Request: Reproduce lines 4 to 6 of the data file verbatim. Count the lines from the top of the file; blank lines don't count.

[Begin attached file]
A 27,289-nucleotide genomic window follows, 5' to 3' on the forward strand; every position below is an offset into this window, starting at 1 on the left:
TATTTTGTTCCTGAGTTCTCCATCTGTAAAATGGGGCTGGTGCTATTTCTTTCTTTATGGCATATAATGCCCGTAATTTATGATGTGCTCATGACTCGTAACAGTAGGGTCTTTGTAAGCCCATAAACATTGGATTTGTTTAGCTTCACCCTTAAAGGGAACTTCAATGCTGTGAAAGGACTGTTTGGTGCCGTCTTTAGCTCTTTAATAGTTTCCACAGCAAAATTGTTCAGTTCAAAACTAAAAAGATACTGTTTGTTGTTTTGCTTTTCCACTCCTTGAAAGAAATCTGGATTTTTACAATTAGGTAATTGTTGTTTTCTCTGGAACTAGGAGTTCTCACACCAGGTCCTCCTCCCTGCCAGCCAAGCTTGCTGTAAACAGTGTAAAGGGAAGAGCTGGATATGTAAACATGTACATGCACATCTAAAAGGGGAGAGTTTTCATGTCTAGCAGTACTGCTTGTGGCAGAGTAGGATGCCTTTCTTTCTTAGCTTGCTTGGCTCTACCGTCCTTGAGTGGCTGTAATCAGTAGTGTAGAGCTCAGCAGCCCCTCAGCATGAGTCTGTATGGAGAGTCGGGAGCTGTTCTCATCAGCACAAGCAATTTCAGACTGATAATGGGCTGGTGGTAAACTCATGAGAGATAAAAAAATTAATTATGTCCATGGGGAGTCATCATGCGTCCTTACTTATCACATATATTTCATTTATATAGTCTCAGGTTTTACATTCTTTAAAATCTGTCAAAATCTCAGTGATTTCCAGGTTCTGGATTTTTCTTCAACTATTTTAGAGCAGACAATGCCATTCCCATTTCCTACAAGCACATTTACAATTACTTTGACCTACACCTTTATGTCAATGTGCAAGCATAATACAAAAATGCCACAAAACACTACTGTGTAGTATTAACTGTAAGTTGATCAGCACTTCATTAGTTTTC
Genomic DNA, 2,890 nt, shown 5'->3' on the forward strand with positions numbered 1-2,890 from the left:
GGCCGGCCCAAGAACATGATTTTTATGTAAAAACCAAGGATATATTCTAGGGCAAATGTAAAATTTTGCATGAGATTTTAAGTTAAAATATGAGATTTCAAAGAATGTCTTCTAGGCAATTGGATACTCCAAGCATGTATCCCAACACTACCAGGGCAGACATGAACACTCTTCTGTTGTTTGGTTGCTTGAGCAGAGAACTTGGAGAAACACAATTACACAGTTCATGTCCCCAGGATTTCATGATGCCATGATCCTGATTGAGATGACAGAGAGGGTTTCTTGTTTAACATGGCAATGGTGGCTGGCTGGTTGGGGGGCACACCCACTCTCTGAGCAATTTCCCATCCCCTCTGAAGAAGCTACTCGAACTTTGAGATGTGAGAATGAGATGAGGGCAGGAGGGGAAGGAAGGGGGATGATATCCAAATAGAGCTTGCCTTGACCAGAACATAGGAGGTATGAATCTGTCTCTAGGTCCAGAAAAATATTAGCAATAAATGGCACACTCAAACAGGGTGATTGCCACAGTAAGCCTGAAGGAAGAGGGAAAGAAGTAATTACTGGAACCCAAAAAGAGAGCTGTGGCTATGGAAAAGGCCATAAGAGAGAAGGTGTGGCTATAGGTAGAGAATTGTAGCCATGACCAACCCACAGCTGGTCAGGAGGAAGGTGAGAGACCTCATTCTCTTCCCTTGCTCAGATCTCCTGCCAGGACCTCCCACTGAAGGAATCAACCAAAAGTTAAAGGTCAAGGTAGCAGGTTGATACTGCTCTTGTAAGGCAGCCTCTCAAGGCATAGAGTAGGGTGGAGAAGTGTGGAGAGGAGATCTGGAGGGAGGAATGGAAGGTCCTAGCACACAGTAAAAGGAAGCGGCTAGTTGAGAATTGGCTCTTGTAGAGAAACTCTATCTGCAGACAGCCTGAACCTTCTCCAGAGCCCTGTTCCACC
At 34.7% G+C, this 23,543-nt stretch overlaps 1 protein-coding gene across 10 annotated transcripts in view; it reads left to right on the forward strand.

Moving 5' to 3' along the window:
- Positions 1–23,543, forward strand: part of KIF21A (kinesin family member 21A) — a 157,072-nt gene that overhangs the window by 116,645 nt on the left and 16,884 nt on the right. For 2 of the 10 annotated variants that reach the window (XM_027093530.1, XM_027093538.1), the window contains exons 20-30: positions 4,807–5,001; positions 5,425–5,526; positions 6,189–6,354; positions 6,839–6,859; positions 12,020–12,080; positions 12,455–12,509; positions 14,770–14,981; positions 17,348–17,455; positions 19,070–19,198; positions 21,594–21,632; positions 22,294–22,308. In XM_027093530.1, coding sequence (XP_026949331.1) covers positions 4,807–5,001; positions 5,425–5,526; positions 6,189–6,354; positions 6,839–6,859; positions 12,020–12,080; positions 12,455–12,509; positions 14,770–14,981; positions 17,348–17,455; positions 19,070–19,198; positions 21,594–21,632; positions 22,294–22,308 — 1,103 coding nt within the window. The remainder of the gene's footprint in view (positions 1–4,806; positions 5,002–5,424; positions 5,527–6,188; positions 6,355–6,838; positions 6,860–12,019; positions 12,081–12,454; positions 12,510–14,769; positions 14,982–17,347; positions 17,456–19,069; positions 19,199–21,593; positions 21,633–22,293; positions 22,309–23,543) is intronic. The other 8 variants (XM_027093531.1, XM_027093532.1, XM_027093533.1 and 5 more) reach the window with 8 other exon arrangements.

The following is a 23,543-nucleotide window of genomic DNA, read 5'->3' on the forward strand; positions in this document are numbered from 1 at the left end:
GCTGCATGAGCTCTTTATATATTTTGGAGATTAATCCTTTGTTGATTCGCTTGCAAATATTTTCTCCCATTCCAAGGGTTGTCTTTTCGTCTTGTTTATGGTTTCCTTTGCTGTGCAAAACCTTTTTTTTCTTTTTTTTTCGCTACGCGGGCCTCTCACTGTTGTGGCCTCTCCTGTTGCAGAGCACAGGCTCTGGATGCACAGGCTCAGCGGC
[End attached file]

GGCCGGCCCAAGAACATGATTTTTATGTAAAAACCAAGGATATATTCTAGGGCAAATGTAAAATTTTGCATGAGATTTTAAGTTAAAATATGAGATTTCAAAGAATGTCTTCTAGGCAATTGGATACTCCAAGCATGTATCCCAACACTACCAGGGCAGACATGAACACTCTTCTGTTGTTTGGTTGCTTGAGCAGAGAACTTGGAGAAACACAATTACACAGTTCATGTCCCCAGGATTTCATGATGCCATGATCCTGATTGAGATGACAGAGAGGGTTTCTTGTTTAACATGGCAATGGTGGCTGGCTGGTTGGGGGGCACACCCACTCTCTGAGCAATTTCCCATCCCCTCTGAAGAAGCTACTCGAACTTTGAGATGTGAGAATGAGATGAGGGCAGGAGGGGAAGGAAGGGGGATGATATCCAAATAGAGCTTGCCTTGACCAGAACATAGGAGGTATGAATCTGTCTCTAGGTCCAGAAAAATATTAGCAATAAATGGCACACTCAAACAGGGTGATTGCCACAGTAAGCCTGAAGGAAGAGGGAAAGAAGTAATTACTGGAACCCAAAAAGAGAGCTGTGGCTATGGAAAAGGCCATAAGAGAGAAGGTGTGGCTATAGGTAGAGAATTGTAGCCATGACCAACCCACAGCTGGTCAGGAGGAAGGTGAGAGACCTCATTCTCTTCCCTTGCTCAGATCTCCTGCCAGGACCTCCCACTGAAGGAATCAACCAAAAGTTAAAGGTCAAGGTAGCAGGTTGATACTGCTCTTGTAAGGCAGCCTCTCAAGGCATAGAGTAGGGTGGAGAAGTGTGGAGAGGAGATCTGGAGGGAGGAATGGAAGGTCCTAGCACACAGTAAAAGGAAGCGGCTAGTTGAGAATTGGCTCTTGTAGAGAAACTCTATCTGCAGACAGCCTGAACCTTCTCCAGAGCCCTGTTCCACC
At 34.7% G+C, this 23,543-nt stretch overlaps 1 protein-coding gene across 10 annotated transcripts in view; it reads left to right on the forward strand.

Moving 5' to 3' along the window: